Billie, our poodle, is getting to be a big dog. He may look like an adult, but most of the time acts like a puppy. A sixty-pound dog running through the house throwing a tennis ball in the air or making a running leap onto someone’s lap can get on a person’s nerves after a while. He is full of puppy energy that needs be expended occasionally or I think he might explode. This is most easily done by letting him run outside. He can not be trusted to go outside while Jag, the terrier, is out as Jag likes nothing better than to have a buddy to go hunting with him. Though Billie enjoys hunting, we do not enjoy brushing the burrs out of his poodle hair afterwards. The procedure is, put Jag in the garage, let Billie out to play, bring Billie back in, let Jag out of the garage. The system, though annoying and time consuming, works well as Billie stays around the house, usually.
One day last week, my wife called and said Billie was gone. She had let him out and went to bring him back in after ten or fifteen minutes. He was nowhere to be found. After an hour, she knew we had a problem. He never wanders off for that much time, even when he has gone hunting with Jag. By the time I got home, though neither of us expressed to the other, we were both thinking the worst. At this time of year, coyotes will lure dogs away and attack them. Billie would not do well in a fight. As well as not knowing how to fight, he has not grown all his adult teeth. I thought about the possibility of falling through the ice on the lake again, not sure he learned his lesson from the last time he did that. He could be somewhere with his collar caught on a branch or fence, unable to free himself.
I started driving the farm, looking for signs where he might have been. It had been several days since it had snowed so there were tracks everywhere. Near the house were dog tracks from Billie and Jag with just a few rabbit and deer tracks mixed in. Farther away were large numbers of deer tracks, a few turkey, raccoon, and coyote tracks. All these tracks mixed in with a few left by Jag as he travelled the farm, made it impossible to determine which direction Billie had gone.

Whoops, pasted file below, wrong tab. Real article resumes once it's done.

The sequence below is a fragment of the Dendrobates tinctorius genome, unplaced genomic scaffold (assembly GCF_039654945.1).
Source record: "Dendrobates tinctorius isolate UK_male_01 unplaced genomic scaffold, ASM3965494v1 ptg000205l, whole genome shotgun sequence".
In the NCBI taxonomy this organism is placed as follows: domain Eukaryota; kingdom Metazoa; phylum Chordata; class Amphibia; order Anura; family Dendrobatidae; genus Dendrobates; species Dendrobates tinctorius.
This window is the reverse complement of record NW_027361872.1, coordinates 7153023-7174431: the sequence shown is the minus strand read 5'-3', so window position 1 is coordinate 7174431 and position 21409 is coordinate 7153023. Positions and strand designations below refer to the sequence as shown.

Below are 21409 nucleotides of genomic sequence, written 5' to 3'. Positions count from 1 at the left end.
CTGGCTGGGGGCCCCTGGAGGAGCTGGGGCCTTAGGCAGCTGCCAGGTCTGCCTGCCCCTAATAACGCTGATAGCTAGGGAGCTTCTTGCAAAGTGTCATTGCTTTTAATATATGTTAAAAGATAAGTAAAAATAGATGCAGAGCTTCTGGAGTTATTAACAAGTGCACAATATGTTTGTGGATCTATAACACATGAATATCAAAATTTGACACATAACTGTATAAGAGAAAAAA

I drove the Ranger through deep snow over the trails in the timber, stopping occasionally to call and listen. After an hour I went back to the house to warm up and see if the lost dog had shown up. No such luck. My wife was near tears by this time, knowing as the sun got closer to setting, Billie’s time was running out. He would not make it through the night if he had not already come to an untimely demise. I had gone every direction except north into the horse pasture. He had never ventured there or even ridden with me when I drove out there, so I thought he would not go there exploring. I drove through deep snow toward the north pond. When I was about a quarter of a mile from the house, I stopped and called like I had done so many times before. This time, I heard a bark. From across the far ditch, Billie was running toward me as fast as he could go. He jumped into the Ranger and was as happy to see me, as I was him. He was shivering from cold and fear. He must have followed a deer or turkey far enough that he got lost and could not find his was home. After a joyous reunion with my wife, Billie found a warm spot on the couch and took a long nap.
As well as not being able to go outside with Jag, Billie is now restricted to only being able to play outside in our line of sight until the electronic range limiting collar arrives. None of us can handle the stress of him getting lost again.